So, there is so much wind turbine capacity in both the US and Canada that you can seriously think about producing lots of H2 from water and electricity. Some obvious things to do with this H2 is to stop using natural gas for an H2 source - although simple economics is going to force that issue. And the main uses of H2 at present are the production of ammonia and  upgrading/sulfur removal for petroleum (odd that Brimstone and crude oil seem so intertwined, at least in the religious sense). After that, H2 can actually be used to make useful feedstock chemicals and also fuel chemicals by hydrogenating either CO2 or ground up plants/wood. The key is to allow petroleum prices to rise to the point where this can be viable - which is somewhere between $5 to $10/gallon for gasoline. And if gasoline goes way beyond $10/gallon, maybe some transportation devices (ships, trains, trucks) could go the fuel cell route, but H2 fuel cells are likely to be a "boutique" usage, as will photovoltaics for electricity production. Think of the H2 as a form of stored energy that is a pain to store, and a pain to transport - as you can't use existing pipelines to transport H2, due to hydrogen embrittlement, and the dreadful economics. It seems more sensible to react it into something more easily transported - even if that is only methane (=natural gas). Besides, there does not seem to be a shortage of available CO2 these days, and there are THOUSANDS of demonstrated ways to hydrogenate CO2 into a wide variety of products (these are also very exothermic reactions, too). If you have the money for decent chemical literature access, check out Chem Abstracts or some other reputable (and not free internet accessible) electronic sources. Or go the book route. And there are even a few internet accessible references for those inclined to dabble with the free search engines (provides a nice start for investigating this approach).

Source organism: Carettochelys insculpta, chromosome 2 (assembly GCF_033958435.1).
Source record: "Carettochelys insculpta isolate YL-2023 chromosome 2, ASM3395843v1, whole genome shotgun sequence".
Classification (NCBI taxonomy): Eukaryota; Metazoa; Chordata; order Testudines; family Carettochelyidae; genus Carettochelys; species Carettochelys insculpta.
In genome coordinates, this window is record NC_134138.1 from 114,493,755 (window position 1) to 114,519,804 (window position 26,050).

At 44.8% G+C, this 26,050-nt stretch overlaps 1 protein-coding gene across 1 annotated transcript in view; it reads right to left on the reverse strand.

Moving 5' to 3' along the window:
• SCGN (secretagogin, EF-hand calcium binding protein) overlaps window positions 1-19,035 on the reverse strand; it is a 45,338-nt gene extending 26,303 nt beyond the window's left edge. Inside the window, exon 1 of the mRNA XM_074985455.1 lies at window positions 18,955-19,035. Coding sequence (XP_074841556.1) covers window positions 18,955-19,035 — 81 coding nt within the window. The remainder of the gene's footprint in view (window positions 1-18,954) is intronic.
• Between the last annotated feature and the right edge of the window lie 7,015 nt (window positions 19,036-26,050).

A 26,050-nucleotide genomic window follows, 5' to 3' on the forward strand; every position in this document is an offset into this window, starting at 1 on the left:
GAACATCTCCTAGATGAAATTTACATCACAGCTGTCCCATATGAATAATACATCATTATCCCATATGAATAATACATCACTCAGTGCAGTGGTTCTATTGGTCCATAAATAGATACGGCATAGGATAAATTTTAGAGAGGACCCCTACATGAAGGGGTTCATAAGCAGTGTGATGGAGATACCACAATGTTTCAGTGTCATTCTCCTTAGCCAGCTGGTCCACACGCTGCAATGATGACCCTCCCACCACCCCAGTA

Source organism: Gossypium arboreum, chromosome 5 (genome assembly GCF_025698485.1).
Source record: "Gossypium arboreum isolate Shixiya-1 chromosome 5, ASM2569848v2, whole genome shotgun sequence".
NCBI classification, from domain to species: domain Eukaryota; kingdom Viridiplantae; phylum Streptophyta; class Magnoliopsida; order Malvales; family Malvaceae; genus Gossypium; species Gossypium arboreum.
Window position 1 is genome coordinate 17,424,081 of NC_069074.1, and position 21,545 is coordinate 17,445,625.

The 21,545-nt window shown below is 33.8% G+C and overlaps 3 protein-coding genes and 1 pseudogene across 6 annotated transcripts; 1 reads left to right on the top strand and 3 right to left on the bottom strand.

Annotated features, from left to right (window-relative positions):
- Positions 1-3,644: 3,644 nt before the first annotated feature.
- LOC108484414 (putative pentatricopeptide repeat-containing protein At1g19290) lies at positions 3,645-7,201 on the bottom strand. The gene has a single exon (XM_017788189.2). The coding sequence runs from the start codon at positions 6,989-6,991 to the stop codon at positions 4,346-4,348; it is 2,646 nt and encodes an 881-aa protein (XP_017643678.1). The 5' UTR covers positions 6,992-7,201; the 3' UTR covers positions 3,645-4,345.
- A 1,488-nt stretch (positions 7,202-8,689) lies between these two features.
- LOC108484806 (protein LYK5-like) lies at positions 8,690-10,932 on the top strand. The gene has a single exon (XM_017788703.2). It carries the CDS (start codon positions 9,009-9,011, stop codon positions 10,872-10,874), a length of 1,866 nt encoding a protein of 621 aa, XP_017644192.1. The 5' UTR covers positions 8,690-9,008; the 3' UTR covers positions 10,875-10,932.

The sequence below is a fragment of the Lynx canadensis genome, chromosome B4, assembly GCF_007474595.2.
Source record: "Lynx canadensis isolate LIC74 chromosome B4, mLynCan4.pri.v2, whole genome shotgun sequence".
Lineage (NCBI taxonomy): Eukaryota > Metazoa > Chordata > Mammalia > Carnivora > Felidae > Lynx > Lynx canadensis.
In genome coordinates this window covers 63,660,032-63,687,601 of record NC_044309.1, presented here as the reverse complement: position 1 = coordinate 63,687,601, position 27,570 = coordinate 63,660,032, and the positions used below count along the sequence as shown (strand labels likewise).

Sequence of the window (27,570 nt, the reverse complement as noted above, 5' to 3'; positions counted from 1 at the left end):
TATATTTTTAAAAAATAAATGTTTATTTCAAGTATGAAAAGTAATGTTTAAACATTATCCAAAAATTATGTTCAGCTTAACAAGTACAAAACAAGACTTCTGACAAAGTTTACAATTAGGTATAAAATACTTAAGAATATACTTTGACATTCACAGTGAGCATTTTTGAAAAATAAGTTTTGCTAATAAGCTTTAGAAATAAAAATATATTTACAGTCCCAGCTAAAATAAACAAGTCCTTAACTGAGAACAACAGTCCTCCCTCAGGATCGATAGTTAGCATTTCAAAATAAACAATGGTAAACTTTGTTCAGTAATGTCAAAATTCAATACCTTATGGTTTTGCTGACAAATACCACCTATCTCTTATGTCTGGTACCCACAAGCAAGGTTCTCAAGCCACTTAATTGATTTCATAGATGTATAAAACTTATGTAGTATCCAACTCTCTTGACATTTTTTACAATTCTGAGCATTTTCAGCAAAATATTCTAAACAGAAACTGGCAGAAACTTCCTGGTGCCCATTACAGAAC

Anyway, wind turbines have more than enough potential to replace nukes, most coal, gas and oil burning electricity plants, with plenty to spare in the US and Canada. They can also be used as H2 sources, after replacing the aforementioned polluting approaches to electricity manufacture. These won't make liquid fuels that are the equivalent of $1.50/gallon gasoline, but looks like such gasoline has gone the way of the Dodo bird and the brontosaurus. Odds are, they might be a lot cheaper than nuking oil sands with expensive, government subsidised steam for some low grade heavy crudes that need H2 treatment before they yield decent amounts of gasoline for the hordes of awaiting Petro-junkies.


by db9 on Fri Sep 23rd, 2005 at 10:06:44 AM EST
I agree with everything about this article except the title. Using one energy source, whether it be nuclear or solar or tidal or whatever, to refine or modify another source, whether it be coal or tar or shale, makes perfect sense.

For example if diesel oil is the preferred fuel for busses and trains, and if it can be refined from oil sands using some other energy source, then if the price of diesel oil and the cost of crude oil rise sufficiently it will be economically preferable to use oil sands instead of crude.

It's not "desperation" that is driving this, it's straightforward economics working within the current regulatory rules. If nuclear power is considered undesirable, then a regulation is required to prevent it.

by asdf on Fri Sep 23rd, 2005 at 10:22:36 AM EST
Shell's tar sands investment:

$4 billion for 150 MBD production of syncrude
Shell link 1

Shell's Na Kika development $1.5 billion for 200 MBD oil/gas in the very deep waters off USGC.

Shell link2

looks pretty awful except that the Na Kika development is only expected to recover 300 million bbls of oil equivalent or just 4 years of peak production (probably will take 10 years+ to actually achieve).
See: http://www.rigzone.com/news/article.asp?a_id=9818

So only about $12 billion worth of oil/gas ($40/bbl) for the deep water investment spread over a decade or two.  Shell/BP probably costed it out at $20 or less so they'll be happy (as long as an annual hurricane doesn't shred it).

Meanwhile the tar sands stuff will have a much longer lifespan (tar sands deposits are huge).  If the equipment has a design life of 20 years, the oil sands deal looks equally attractive or more.  Especially as the system is being set up to expand to 500 MBD.

All these deep water/oil sands/oil shale(future) investments look desperate vs sticking a hole in the ground in Saudi and having 30,000 BPD flow out at $1-5/bbl.  So did windmills vs just throwing up another nat gas turbine with gas at $4/MMSCF.  But i'd give my left (you pick) if I could get my Co-op to throw up some windmills at 6cts/kwhr vs burning on spec diesel at 16cts/kwhr.

The era of essentially free energy is over but some of this hand wringing is getting a litte OTT.

by HiD on Sat Sep 24th, 2005 at 05:58:51 AM EST
[ Parent ]